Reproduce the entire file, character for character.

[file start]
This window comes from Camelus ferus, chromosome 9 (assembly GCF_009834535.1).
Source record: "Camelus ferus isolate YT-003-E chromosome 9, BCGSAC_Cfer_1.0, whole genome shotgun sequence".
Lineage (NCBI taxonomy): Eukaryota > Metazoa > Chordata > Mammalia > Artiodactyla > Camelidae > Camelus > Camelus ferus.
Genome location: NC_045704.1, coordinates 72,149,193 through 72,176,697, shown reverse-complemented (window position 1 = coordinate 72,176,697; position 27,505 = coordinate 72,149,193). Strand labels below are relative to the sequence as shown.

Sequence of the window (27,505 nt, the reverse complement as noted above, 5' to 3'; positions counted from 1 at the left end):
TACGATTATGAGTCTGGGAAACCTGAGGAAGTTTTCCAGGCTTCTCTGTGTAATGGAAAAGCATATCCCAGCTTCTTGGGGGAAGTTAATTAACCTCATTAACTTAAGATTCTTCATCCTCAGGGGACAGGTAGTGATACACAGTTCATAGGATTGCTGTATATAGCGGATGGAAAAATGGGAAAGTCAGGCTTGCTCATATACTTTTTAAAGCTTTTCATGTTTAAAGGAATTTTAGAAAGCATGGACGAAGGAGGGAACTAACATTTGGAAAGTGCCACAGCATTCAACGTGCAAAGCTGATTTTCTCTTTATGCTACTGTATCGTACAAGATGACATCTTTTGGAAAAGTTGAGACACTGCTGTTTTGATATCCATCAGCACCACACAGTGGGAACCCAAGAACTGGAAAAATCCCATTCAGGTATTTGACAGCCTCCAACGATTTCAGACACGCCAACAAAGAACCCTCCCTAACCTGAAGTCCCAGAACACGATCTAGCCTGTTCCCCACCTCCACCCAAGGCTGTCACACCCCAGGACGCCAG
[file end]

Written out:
This window comes from Camelus ferus, chromosome 9 (assembly GCF_009834535.1).
Source record: "Camelus ferus isolate YT-003-E chromosome 9, BCGSAC_Cfer_1.0, whole genome shotgun sequence".
Lineage (NCBI taxonomy): Eukaryota > Metazoa > Chordata > Mammalia > Artiodactyla > Camelidae > Camelus > Camelus ferus.
Genome location: NC_045704.1, coordinates 72,149,193 through 72,176,697, shown reverse-complemented (window position 1 = coordinate 72,176,697; position 27,505 = coordinate 72,149,193). Strand labels below are relative to the sequence as shown.

Sequence of the window (27,505 nt, the reverse complement as noted above, 5' to 3'; positions counted from 1 at the left end):
TACGATTATGAGTCTGGGAAACCTGAGGAAGTTTTCCAGGCTTCTCTGTGTAATGGAAAAGCATATCCCAGCTTCTTGGGGGAAGTTAATTAACCTCATTAACTTAAGATTCTTCATCCTCAGGGGACAGGTAGTGATACACAGTTCATAGGATTGCTGTATATAGCGGATGGAAAAATGGGAAAGTCAGGCTTGCTCATATACTTTTTAAAGCTTTTCATGTTTAAAGGAATTTTAGAAAGCATGGACGAAGGAGGGAACTAACATTTGGAAAGTGCCACAGCATTCAACGTGCAAAGCTGATTTTCTCTTTATGCTACTGTATCGTACAAGATGACATCTTTTGGAAAAGTTGAGACACTGCTGTTTTGATATCCATCAGCACCACACAGTGGGAACCCAAGAACTGGAAAAATCCCATTCAGGTATTTGACAGCCTCCAACGATTTCAGACACGCCAACAAAGAACCCTCCCTAACCTGAAGTCCCAGAACACGATCTAGCCTGTTCCCCACCTCCACCCAAGGCTGTCACACCCCAGGACGCCAG